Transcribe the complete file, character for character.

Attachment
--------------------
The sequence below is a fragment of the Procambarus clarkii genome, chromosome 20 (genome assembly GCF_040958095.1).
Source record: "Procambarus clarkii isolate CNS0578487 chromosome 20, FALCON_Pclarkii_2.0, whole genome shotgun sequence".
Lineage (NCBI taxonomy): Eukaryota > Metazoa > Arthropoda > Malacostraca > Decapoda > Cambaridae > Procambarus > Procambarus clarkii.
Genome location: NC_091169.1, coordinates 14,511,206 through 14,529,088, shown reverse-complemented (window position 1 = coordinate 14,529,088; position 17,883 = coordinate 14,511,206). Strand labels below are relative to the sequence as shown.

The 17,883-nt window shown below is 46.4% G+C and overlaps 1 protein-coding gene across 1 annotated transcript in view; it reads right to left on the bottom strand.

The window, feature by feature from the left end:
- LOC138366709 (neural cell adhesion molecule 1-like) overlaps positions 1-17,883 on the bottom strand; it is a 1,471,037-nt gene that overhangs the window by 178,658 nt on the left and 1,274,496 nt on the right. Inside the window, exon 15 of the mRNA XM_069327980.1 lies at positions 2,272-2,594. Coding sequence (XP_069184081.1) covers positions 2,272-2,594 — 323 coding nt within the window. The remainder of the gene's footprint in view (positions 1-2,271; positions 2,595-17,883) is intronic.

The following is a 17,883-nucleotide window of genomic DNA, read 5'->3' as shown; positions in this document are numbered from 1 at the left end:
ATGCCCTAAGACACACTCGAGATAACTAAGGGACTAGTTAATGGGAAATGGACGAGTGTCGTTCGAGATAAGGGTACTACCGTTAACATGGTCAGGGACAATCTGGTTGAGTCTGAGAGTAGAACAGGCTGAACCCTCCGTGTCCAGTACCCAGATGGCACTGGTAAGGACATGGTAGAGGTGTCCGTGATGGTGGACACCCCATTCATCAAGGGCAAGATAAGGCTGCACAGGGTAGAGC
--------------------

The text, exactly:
The sequence below is a fragment of the Procambarus clarkii genome, chromosome 20 (genome assembly GCF_040958095.1).
Source record: "Procambarus clarkii isolate CNS0578487 chromosome 20, FALCON_Pclarkii_2.0, whole genome shotgun sequence".
Lineage (NCBI taxonomy): Eukaryota > Metazoa > Arthropoda > Malacostraca > Decapoda > Cambaridae > Procambarus > Procambarus clarkii.
Genome location: NC_091169.1, coordinates 14,511,206 through 14,529,088, shown reverse-complemented (window position 1 = coordinate 14,529,088; position 17,883 = coordinate 14,511,206). Strand labels below are relative to the sequence as shown.

The 17,883-nt window shown below is 46.4% G+C and overlaps 1 protein-coding gene across 1 annotated transcript in view; it reads right to left on the bottom strand.

The window, feature by feature from the left end:
- LOC138366709 (neural cell adhesion molecule 1-like) overlaps positions 1-17,883 on the bottom strand; it is a 1,471,037-nt gene that overhangs the window by 178,658 nt on the left and 1,274,496 nt on the right. Inside the window, exon 15 of the mRNA XM_069327980.1 lies at positions 2,272-2,594. Coding sequence (XP_069184081.1) covers positions 2,272-2,594 — 323 coding nt within the window. The remainder of the gene's footprint in view (positions 1-2,271; positions 2,595-17,883) is intronic.

The following is a 17,883-nucleotide window of genomic DNA, read 5'->3' as shown; positions in this document are numbered from 1 at the left end:
ATGCCCTAAGACACACTCGAGATAACTAAGGGACTAGTTAATGGGAAATGGACGAGTGTCGTTCGAGATAAGGGTACTACCGTTAACATGGTCAGGGACAATCTGGTTGAGTCTGAGAGTAGAACAGGCTGAACCCTCCGTGTCCAGTACCCAGATGGCACTGGTAAGGACATGGTAGAGGTGTCCGTGATGGTGGACACCCCATTCATCAAGGGCAAGATAAGGCTGCACAGGGTAGAGC